Research, research, research - I'm knee deep in the new book by now, and as always happens with these projects, I really start to get an understanding of what I have still to research by writing it. It's a very layered process for me, starting with a concept, doing the initial background reading, reshaping my concept based on what I learn. Once I have a concept, I've only scratched the surface of what I'll ultimately need to know to write the thing, but rather than spending endless hours reading (and forgetting about) minutiae that may or may not prove relevant, I like to dive into the writing first, and discover which deep wells are actually worth exploring. I expect to get shit wrong in a rough draft, but I find it's much easier to wrangle the facts and historical details that bring texture to the writing once I have the story and character beats in rough, working shape.
Lately I've been reading C.V. Wedgewood's extremely readable history of The Thirty Years War. She paints vivid, memorable pictures even of the most minor of players. For example, her description of Emperor Rudolf: "Here he passed the darkening later years of his reign among the astrolabes and celestial diagrams of his laboratories, filling the stables with horses he never rode, and the imperial apartments with concubines he seldom saw and never touched."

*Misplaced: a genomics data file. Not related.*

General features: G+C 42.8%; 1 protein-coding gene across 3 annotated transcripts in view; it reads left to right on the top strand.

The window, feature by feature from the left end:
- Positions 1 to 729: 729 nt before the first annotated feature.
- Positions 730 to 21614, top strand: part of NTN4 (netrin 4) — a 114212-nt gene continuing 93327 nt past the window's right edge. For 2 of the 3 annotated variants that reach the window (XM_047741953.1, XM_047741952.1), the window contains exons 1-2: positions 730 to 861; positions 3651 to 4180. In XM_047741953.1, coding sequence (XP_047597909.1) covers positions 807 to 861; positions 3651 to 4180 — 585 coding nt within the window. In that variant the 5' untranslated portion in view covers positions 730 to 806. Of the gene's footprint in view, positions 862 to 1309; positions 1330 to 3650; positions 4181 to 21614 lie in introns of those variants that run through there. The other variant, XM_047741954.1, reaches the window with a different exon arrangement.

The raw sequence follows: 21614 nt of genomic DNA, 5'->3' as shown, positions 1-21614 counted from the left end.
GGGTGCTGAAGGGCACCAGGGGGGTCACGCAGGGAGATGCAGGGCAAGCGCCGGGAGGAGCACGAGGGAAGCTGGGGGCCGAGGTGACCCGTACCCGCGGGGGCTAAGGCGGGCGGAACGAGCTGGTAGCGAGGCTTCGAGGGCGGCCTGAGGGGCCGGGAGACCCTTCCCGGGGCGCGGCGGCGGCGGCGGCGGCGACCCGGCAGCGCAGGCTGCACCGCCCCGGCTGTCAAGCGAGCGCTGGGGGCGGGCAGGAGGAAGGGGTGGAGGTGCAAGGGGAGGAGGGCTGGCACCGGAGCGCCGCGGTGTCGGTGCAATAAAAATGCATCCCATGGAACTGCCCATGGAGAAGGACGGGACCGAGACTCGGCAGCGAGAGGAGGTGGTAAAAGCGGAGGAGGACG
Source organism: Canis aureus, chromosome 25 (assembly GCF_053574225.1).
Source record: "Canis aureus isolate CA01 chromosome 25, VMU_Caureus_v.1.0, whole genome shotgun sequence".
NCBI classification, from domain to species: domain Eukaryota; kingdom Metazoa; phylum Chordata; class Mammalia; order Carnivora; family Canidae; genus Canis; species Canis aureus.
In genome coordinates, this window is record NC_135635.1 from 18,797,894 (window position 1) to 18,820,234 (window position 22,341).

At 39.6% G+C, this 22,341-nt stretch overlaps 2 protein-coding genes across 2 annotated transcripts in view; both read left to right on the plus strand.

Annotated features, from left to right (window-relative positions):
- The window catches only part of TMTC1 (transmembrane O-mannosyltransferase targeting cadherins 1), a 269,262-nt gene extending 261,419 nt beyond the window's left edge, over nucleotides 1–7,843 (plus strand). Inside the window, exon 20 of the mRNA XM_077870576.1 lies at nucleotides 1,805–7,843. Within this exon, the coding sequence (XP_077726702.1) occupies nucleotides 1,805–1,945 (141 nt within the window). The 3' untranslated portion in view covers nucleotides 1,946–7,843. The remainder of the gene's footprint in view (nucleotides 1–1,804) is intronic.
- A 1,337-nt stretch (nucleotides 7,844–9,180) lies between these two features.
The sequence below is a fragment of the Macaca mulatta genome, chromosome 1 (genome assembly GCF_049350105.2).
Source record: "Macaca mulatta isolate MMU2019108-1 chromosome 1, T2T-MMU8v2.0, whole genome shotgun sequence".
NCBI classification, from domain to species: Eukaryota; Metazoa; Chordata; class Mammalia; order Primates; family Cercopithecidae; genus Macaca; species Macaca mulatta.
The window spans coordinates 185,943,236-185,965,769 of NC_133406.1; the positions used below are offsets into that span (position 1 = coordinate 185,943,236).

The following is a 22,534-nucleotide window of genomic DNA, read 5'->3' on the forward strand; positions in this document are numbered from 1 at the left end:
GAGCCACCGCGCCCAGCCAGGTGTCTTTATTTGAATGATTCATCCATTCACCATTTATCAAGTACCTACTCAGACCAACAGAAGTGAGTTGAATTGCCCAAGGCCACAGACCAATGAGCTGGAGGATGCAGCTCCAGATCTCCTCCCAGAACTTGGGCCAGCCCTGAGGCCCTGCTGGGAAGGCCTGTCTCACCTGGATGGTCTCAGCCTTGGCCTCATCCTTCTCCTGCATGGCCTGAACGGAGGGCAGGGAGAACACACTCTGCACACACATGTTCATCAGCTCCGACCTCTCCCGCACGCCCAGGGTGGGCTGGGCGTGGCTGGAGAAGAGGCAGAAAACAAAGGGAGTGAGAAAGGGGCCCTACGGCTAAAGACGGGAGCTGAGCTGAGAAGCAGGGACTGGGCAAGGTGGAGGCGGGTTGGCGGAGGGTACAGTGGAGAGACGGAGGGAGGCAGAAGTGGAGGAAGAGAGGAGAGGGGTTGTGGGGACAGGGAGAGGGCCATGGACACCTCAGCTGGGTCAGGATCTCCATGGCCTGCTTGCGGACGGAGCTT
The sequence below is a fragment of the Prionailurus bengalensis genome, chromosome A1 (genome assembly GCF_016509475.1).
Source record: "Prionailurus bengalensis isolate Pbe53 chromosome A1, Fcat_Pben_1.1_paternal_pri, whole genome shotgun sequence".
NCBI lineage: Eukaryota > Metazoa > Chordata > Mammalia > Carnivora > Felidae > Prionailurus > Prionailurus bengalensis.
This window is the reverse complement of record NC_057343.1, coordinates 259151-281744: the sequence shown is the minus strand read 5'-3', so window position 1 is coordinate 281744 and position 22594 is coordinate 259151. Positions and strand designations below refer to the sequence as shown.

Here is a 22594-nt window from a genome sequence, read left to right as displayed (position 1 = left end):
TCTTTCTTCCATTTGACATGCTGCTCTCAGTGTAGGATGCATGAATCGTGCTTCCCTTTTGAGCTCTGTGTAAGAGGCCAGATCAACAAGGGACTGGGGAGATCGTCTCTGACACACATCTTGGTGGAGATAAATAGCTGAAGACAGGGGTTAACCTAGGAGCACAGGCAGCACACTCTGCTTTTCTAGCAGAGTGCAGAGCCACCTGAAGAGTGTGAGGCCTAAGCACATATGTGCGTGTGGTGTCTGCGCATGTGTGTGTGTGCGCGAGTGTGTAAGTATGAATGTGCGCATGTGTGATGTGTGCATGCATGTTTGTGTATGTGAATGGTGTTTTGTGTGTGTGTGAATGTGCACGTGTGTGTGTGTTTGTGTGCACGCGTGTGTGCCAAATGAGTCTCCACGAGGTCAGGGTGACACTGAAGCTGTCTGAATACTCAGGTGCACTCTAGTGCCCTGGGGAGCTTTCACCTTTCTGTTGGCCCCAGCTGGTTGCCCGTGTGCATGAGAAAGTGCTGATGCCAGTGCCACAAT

But I'm also digging into sources on seventeenth century Judaism and on the medical knowledge of the time period, which rests in the fascinating middle ground between medieval conceptions of the body and modern ones.
Returnal - I've also been playing a lot of Returnal, a game that got its hooks into me with its snappy combat and isolated exploration through a hostile alien world, absolutely awed me with some of its boss fights and a brilliant mid-game twist, but has now started to frustrate me quite a bit. I blazed through the first area and first boss of the game's second half, but now I've stalled out, losing too many runs on what feel like cheap/unlucky miniboss spawns. I'm determined to crack it, although I wish its story seemed like it was shaping up to be more than the bog standard "all of this is thinly disguised a metaphor for trauma" that so many video games seem to go after these days. Dear game writers, what if your cool alien world was ... literal? But I've not finished it yet, so who knows. Maybe it will surprise me.